TransiT Engagement Findings:

Consultation Summary

The transport sector is the largest emitter of CO2 globally, and in the UK, it represents approximately one third of total CO2 emissions.  To enable an understanding of the challenges faced by industry in achieving decarbonisation across the sector, TransiT undertook a stakeholder consultation from June through November 2023.

The findings of this consultation directed the research focus for the digital twin to ensure it addresses the needs of industry.  In the consultation phase we:

  1. Identified a broad, representative stakeholder base from industry, policy and civil society;
  2. Held an inclusive consultation across identified stakeholders;
  3. Create a vision, mission and priorities for the TransiT Hub using consultation findings;
  4. Co-created a forward research plan for the TransiT Hub’s Stage 2 research investment; and
  5. Continued to build a consortium for the TransiT Hub for future investment-focused research for the major decarbonisation challenges.

We identified over 400 stakeholders, categorised into three broad focus areas: Transport, Energy and Digital.

All of these stakeholders have a stated interest in transport decarbonisation.  We separated the organisations identified into different tiers for a staged engagement focusing on those with a UK wide reach first.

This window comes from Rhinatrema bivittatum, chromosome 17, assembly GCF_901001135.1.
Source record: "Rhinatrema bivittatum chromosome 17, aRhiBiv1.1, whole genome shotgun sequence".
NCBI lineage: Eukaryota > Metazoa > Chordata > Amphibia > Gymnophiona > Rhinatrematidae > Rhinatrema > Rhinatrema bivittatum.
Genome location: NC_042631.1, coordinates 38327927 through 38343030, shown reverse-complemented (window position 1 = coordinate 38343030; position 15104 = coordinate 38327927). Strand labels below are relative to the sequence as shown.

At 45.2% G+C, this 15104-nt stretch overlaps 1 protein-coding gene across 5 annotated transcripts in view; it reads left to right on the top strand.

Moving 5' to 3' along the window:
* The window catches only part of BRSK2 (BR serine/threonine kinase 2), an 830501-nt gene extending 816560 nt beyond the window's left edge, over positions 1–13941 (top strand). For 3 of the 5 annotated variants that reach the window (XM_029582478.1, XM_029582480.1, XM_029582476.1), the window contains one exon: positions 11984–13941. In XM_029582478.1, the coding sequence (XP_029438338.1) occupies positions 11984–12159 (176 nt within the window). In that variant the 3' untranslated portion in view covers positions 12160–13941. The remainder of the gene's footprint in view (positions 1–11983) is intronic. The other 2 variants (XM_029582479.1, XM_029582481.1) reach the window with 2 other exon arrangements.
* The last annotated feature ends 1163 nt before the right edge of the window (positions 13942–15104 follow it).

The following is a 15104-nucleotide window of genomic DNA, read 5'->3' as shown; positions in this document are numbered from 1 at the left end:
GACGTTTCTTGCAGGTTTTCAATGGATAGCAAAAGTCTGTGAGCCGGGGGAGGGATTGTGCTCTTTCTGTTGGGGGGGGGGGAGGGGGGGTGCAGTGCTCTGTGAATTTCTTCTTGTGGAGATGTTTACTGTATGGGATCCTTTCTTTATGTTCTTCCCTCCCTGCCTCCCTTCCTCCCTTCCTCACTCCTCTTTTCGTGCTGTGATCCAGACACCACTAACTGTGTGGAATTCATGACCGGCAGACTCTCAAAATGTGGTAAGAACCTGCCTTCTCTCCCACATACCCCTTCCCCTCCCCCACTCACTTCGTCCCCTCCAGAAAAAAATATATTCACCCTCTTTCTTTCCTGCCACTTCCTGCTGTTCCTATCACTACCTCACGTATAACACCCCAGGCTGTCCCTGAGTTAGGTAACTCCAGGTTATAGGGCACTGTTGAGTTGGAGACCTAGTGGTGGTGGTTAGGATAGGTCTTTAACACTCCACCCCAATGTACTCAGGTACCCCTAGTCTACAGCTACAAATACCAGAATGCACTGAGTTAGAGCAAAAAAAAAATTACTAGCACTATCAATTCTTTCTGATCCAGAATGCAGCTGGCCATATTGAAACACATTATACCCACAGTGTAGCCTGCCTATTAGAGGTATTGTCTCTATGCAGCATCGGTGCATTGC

• Tier 1: umbrella and trade organisations, including consumer representative bodies;
  • Tier 2: Government agencies or regional and mode-specific organisations;
  • Tier 3: innovation centres, research hubs and other technical specialist organisation, especially those with a focus on digital technology.

The consultation included interviews, a survey, eight online focus groups and three in person workshops.  Additional Outreach included establishing the TransiT website, running a podcast series, social media posting and thought leadership pieces.

The topics mentioned in each of the stages of consultation were distilled into eight themes with related subtopics.  These themes and subtopics are:

Risk & Uncertainty Human Behaviour Data, Sensing Systems & IoTSiloes & Outcomes Focus 
Consistency in Government Policy & RegulationNeed for Change in Behaviour and Community AttitudesData sharing and access issues and concernsOvercoming System Siloes – geographic / sectoral / modal